Kolmogorov-Smirnov test showed normal distribution of data in this study. Data were also statistically analyzed with independent t-test. The mean bond strength and standard deviation values of shear bond strengths in ceramic bonded to Ni-Cr metal alloy are presented in Table 1. There was a statistically significant difference (P<0.05) in shear bond strength values with respect to the type of surface treatment (P=0.000). The mean bond strength value in the sandblasted group was 44.203±13.9837 Mpa, which was higher than that in the laser-etched group (27.186±2.648 Mpa). SEM evaluations are given in (Fig. 2 and 3). Failure mode was cohesive in both sandblasted and laser-etched specimens. Statistical analysis of this study showed that the sandblasted group exhibited higher shear bond strength than the laser-etched group.

 

Figure 2. SEM images of the fractured surfaces of sandblasted specimens (×100, ×300, ×500 and ×1000 magnifications).

 

 

 

Figure 3. SEM images of the fractured surfaces of laser-treated specimens (×100, ×150, ×500 and ×1000 magnifications).

 

Discussion

The null hypothesis was rejected based on the results of this study. Among the two groups, sandblasted specimens exhibited significantly different shear bond strength values than the laser-etched ones (P<0.05). Sandblasting was a more effective treatment compared to laser etching for improvement of the shear bond strength between metal and ceramic.

The clinical performance of metal‒ceramic fixed dental prostheses is usually estimated by the mechanical strength tests of the specific ceramic to the metal substrate (1). A new method of treating implant surface is laser processing that is used to produce adequate surface roughness with a high degree of purity in comparison with other surface treatment methods (5, 15). Cho and Jung (16) demonstrated that laser etching is an effective method for producing an appropriate surface roughness for titanium. Wagner reported that laser and electron-beam thermal treatments could be used to modify the microstructure of titanium surfaces without contamination, providing optimal roughness (9).

Kara et al (17) tested the effect of three different surface treatments on roughness and bond strength in low-fusing ceramics to evaluate which one is more effective in creating the highest retention for ceramic restorations to resin cement. They used air abrasion with alumina particles, acid etching with 5% HF and Nd:YAG laser irradiation (energy and frequency levels of 100 mJ and 10 Hz, respectively). They measured surface roughness by profilometry and examined the specimens with scanning electron microscopy (SEM). Then the luting cement was bonded to the ceramic specimens. They concluded that the air-abrasion method created rougher surfaces compared to the other methods and also the highest shear bond strength. There were no significant differences in surface roughness and shear bond strength between HF acid etching and Nd:YAG laser treatment. Therefore, air abrasion of low-fusing porcelain surfaces is effective in improving the bond strength as compared to the acid-etching and laser irradiation methods.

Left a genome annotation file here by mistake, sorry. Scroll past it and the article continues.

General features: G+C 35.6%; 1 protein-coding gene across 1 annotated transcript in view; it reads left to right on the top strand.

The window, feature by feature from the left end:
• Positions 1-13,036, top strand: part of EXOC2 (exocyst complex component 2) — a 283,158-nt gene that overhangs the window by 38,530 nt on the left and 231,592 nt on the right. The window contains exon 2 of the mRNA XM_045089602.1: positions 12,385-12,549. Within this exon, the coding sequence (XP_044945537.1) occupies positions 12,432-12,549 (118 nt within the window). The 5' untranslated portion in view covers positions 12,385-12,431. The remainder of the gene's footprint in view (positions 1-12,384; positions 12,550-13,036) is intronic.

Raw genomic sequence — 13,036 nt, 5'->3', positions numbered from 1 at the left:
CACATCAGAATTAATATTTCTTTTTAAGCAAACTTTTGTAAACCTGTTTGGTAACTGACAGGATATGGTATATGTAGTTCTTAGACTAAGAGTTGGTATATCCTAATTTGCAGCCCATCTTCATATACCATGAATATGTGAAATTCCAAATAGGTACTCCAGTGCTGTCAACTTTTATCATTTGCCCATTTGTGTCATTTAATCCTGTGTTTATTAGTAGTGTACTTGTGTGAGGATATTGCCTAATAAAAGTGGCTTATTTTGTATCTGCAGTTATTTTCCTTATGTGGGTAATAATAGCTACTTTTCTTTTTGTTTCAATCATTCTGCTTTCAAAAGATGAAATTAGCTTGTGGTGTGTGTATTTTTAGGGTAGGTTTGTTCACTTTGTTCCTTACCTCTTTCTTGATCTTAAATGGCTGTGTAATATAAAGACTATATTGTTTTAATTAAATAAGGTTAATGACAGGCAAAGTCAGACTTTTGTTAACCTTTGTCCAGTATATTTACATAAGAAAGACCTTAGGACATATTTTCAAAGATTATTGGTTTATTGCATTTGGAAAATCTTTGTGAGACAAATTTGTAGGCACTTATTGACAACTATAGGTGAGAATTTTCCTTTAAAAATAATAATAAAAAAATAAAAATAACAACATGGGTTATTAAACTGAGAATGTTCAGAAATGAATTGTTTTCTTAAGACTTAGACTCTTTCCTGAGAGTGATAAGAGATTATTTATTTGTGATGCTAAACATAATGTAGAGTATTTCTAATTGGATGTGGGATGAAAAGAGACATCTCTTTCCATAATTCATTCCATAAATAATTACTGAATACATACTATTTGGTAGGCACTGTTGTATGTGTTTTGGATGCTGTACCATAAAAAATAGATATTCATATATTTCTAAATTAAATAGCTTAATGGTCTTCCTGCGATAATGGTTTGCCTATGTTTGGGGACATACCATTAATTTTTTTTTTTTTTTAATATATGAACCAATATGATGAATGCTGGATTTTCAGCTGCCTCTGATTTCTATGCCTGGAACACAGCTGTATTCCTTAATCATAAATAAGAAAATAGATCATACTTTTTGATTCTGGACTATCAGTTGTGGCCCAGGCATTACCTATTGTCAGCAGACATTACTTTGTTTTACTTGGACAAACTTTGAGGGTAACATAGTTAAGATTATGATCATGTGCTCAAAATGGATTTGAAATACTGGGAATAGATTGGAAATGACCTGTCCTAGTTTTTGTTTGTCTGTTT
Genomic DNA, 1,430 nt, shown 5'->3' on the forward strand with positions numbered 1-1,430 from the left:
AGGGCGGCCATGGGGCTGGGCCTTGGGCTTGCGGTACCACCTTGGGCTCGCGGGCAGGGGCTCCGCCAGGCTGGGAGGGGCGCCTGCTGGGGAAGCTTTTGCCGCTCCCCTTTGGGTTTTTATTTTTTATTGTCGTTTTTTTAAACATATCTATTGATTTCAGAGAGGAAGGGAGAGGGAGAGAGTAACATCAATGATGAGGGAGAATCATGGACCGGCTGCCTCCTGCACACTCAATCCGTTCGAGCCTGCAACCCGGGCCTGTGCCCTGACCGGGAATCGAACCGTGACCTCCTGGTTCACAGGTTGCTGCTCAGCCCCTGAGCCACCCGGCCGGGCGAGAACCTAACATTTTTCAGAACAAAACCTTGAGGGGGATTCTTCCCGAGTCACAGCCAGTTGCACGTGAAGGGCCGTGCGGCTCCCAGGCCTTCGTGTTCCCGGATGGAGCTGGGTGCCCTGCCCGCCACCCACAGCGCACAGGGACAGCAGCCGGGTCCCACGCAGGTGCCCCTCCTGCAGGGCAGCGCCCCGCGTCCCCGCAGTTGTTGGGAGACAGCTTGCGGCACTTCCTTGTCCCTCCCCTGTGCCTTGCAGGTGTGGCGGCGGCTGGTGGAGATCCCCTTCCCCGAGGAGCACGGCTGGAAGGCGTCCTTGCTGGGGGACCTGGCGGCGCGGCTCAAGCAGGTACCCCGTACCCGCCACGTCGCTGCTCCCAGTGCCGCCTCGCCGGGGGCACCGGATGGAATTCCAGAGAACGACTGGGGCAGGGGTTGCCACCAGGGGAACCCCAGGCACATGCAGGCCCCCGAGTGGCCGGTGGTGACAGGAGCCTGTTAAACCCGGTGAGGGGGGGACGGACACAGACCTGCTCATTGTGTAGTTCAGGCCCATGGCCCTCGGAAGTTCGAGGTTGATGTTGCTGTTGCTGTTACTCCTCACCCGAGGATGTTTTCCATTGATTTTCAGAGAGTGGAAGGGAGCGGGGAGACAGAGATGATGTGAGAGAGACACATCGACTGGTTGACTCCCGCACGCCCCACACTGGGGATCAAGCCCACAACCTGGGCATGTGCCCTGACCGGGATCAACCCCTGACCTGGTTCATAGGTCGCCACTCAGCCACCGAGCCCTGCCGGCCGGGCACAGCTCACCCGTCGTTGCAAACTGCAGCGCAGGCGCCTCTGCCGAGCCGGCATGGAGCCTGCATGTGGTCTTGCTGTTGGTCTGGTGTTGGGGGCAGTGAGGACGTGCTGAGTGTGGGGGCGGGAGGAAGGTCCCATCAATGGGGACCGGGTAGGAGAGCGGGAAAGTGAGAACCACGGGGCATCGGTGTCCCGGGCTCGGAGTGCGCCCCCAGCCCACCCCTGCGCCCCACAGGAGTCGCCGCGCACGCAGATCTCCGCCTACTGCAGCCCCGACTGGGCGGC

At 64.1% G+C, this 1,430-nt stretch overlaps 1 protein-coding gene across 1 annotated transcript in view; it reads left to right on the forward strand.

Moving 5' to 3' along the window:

Kim et al (9) studied the effect of Nd:YAG laser (energy and frequency levels of 120 mJ and 50 Hz, respectively) on shear bond strength at the titanium‒ceramic interface in comparison with machining, airborne-particle abrasion with alumina particles and acid etching with 10% HCl. They used a universal testing machine to test the shear bond strength. Ra value and SEM analysis were used for just a specimen from each group before and after the shear bond strength test to evaluate the nature of the fractured surface. They demonstrated that laser etching of titanium surfaces using an Nd:YAG laser is effective in improving titanium‒porcelain bond strength as compared to machining and acid etch technique, but laser etching with a low Ra value showed no significant difference in shear bond strength in comparison with airborne-particle abrasion surface treatment.

According to the literature, there is no test that can be considered as ideal for the evaluation of the bond strength of porcelain to metal. Several authors introduced the shear test as the most adequate test to measure the bond strength of porcelain to metal (18).

In this study, a common nickel‒chromium alloy was used due to its excellent marginal integrity and no adverse reactions. This alloy has satisfactory mechanical properties such as elasticity, tensile strength and hardness (3, 19). To treat the surface, airborne-particle abrasion (sandblast technique) was used in control group and also Nd:YAG laser treatment (a wavelength of 1064 nm, energy and frequency levels of 120 mJ and 10 Hz, respectively) was used in the study group. Mean shear bond strength between porcelain and metal was estimated at 44.203±13.9837 Mpa for the sandblasted group and 27.186±2.648 Mpa for the laser-etched group.

In accordance with ISO standards 9693 (9), an appropriate bond between a metal alloy and ceramic occurs if shear bond strength is higher than 25 MPa. It suggests clinically acceptable values for this study. Therefore both the control and study groups showed adequate bond strength, but when statistically analyzed, the sandblasted specimens showed significantly higher rate in comparison with the laser-etched group.